How can we realise these promises?
First, by embracing smart, climate-resilient agriculture. We need to think big in terms of transforming the agriculture sector in the region and, indeed, the whole of Africa. We should wean ourselves from events that are beyond our control such as depending on good old rains for our livelihoods in the face of extreme climatic shocks due to climate change effects which are now increasing in frequency and severity. Which means adopting new technologies and going big on irrigation in order to use the 600 million hectares of uncultivated and unirrigated land—take note that only 3.7 percent of this land is under irrigation.
Second, it is imperative to promote and expand national, regional and continental value chains and linkages through the AfCFTA. Agricultural value chains benefit all actors involved—from the farm to the table. This is consistent with the UN mandate of ‘leaving no one behind’. This is a game-changer and a win for everyone. Thus, creating the hallmarks for inclusive growth and industrialisation.
How are countries doing in terms of ratifying AfCTA?
For the 11 countries that we cover as UN-ECA, all, but two countries have ratified it. Botswana and Mozambique are probably still looking at its benefits and some of the challenges that it may bring to them. However, this is not to say they are not interested.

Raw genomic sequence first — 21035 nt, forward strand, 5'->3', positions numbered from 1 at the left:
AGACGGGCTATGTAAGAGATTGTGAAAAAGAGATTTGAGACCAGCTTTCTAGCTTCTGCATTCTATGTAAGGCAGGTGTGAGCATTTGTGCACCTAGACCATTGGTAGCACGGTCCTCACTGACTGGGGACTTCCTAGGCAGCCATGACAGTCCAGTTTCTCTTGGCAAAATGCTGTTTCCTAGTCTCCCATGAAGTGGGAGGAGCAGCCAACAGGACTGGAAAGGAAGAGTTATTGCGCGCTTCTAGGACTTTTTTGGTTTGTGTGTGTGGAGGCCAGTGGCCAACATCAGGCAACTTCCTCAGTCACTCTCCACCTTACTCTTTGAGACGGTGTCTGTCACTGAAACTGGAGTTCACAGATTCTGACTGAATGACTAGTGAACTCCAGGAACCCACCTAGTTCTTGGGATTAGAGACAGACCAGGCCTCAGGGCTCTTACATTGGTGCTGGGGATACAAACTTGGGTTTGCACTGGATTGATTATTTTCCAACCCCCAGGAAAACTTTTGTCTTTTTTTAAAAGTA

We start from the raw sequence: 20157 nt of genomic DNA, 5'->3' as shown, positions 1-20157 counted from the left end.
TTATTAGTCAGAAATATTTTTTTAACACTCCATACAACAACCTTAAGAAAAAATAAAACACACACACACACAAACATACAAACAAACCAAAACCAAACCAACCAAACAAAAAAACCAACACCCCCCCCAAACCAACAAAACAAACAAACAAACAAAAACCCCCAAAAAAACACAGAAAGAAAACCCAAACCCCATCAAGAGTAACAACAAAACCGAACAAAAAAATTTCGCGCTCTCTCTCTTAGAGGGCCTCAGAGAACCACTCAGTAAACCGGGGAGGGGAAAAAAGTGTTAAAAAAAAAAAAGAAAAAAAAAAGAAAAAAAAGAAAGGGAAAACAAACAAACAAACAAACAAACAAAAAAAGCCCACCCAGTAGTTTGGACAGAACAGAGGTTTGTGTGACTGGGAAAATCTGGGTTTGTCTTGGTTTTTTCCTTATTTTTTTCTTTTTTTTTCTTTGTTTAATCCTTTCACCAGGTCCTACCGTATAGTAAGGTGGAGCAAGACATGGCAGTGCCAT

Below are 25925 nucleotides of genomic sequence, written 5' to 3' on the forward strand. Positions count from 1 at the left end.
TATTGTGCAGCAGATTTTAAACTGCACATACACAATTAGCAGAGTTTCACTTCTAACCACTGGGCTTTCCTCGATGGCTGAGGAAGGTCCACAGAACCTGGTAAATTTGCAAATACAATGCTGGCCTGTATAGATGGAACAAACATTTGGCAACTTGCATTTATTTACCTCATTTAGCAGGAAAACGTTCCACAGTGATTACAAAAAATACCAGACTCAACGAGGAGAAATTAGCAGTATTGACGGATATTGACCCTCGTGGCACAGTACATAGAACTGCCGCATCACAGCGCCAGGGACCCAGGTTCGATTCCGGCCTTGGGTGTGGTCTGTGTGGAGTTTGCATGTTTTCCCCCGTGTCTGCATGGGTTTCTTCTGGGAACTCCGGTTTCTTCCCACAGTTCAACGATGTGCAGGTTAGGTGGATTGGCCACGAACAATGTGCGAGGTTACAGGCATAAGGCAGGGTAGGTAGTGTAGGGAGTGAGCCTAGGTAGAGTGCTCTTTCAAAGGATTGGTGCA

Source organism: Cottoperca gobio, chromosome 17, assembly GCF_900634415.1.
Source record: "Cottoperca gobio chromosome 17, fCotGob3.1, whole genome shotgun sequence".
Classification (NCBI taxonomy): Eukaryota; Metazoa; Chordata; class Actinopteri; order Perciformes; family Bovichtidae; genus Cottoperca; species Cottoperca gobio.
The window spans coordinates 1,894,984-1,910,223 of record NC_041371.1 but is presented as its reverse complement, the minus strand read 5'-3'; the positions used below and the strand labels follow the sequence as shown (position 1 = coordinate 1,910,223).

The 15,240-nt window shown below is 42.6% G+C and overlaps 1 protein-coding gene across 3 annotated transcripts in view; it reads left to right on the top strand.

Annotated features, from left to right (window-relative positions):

Often times implementation of important protocols has been a challenge, is AfCTA going to be any different?
. Within the sub-regional office we are very focused and heavily invested in ensuring that member-States move beyond the ratification. For example, we have worked with Malawi, Zimbabwe and Zambia in ensuring that they have implementation strategies after the ratification. That is one process that we will continue to engage and invest in. The other challenge is that member countries have raised issues with the rules of origin, tariff and non-tariff.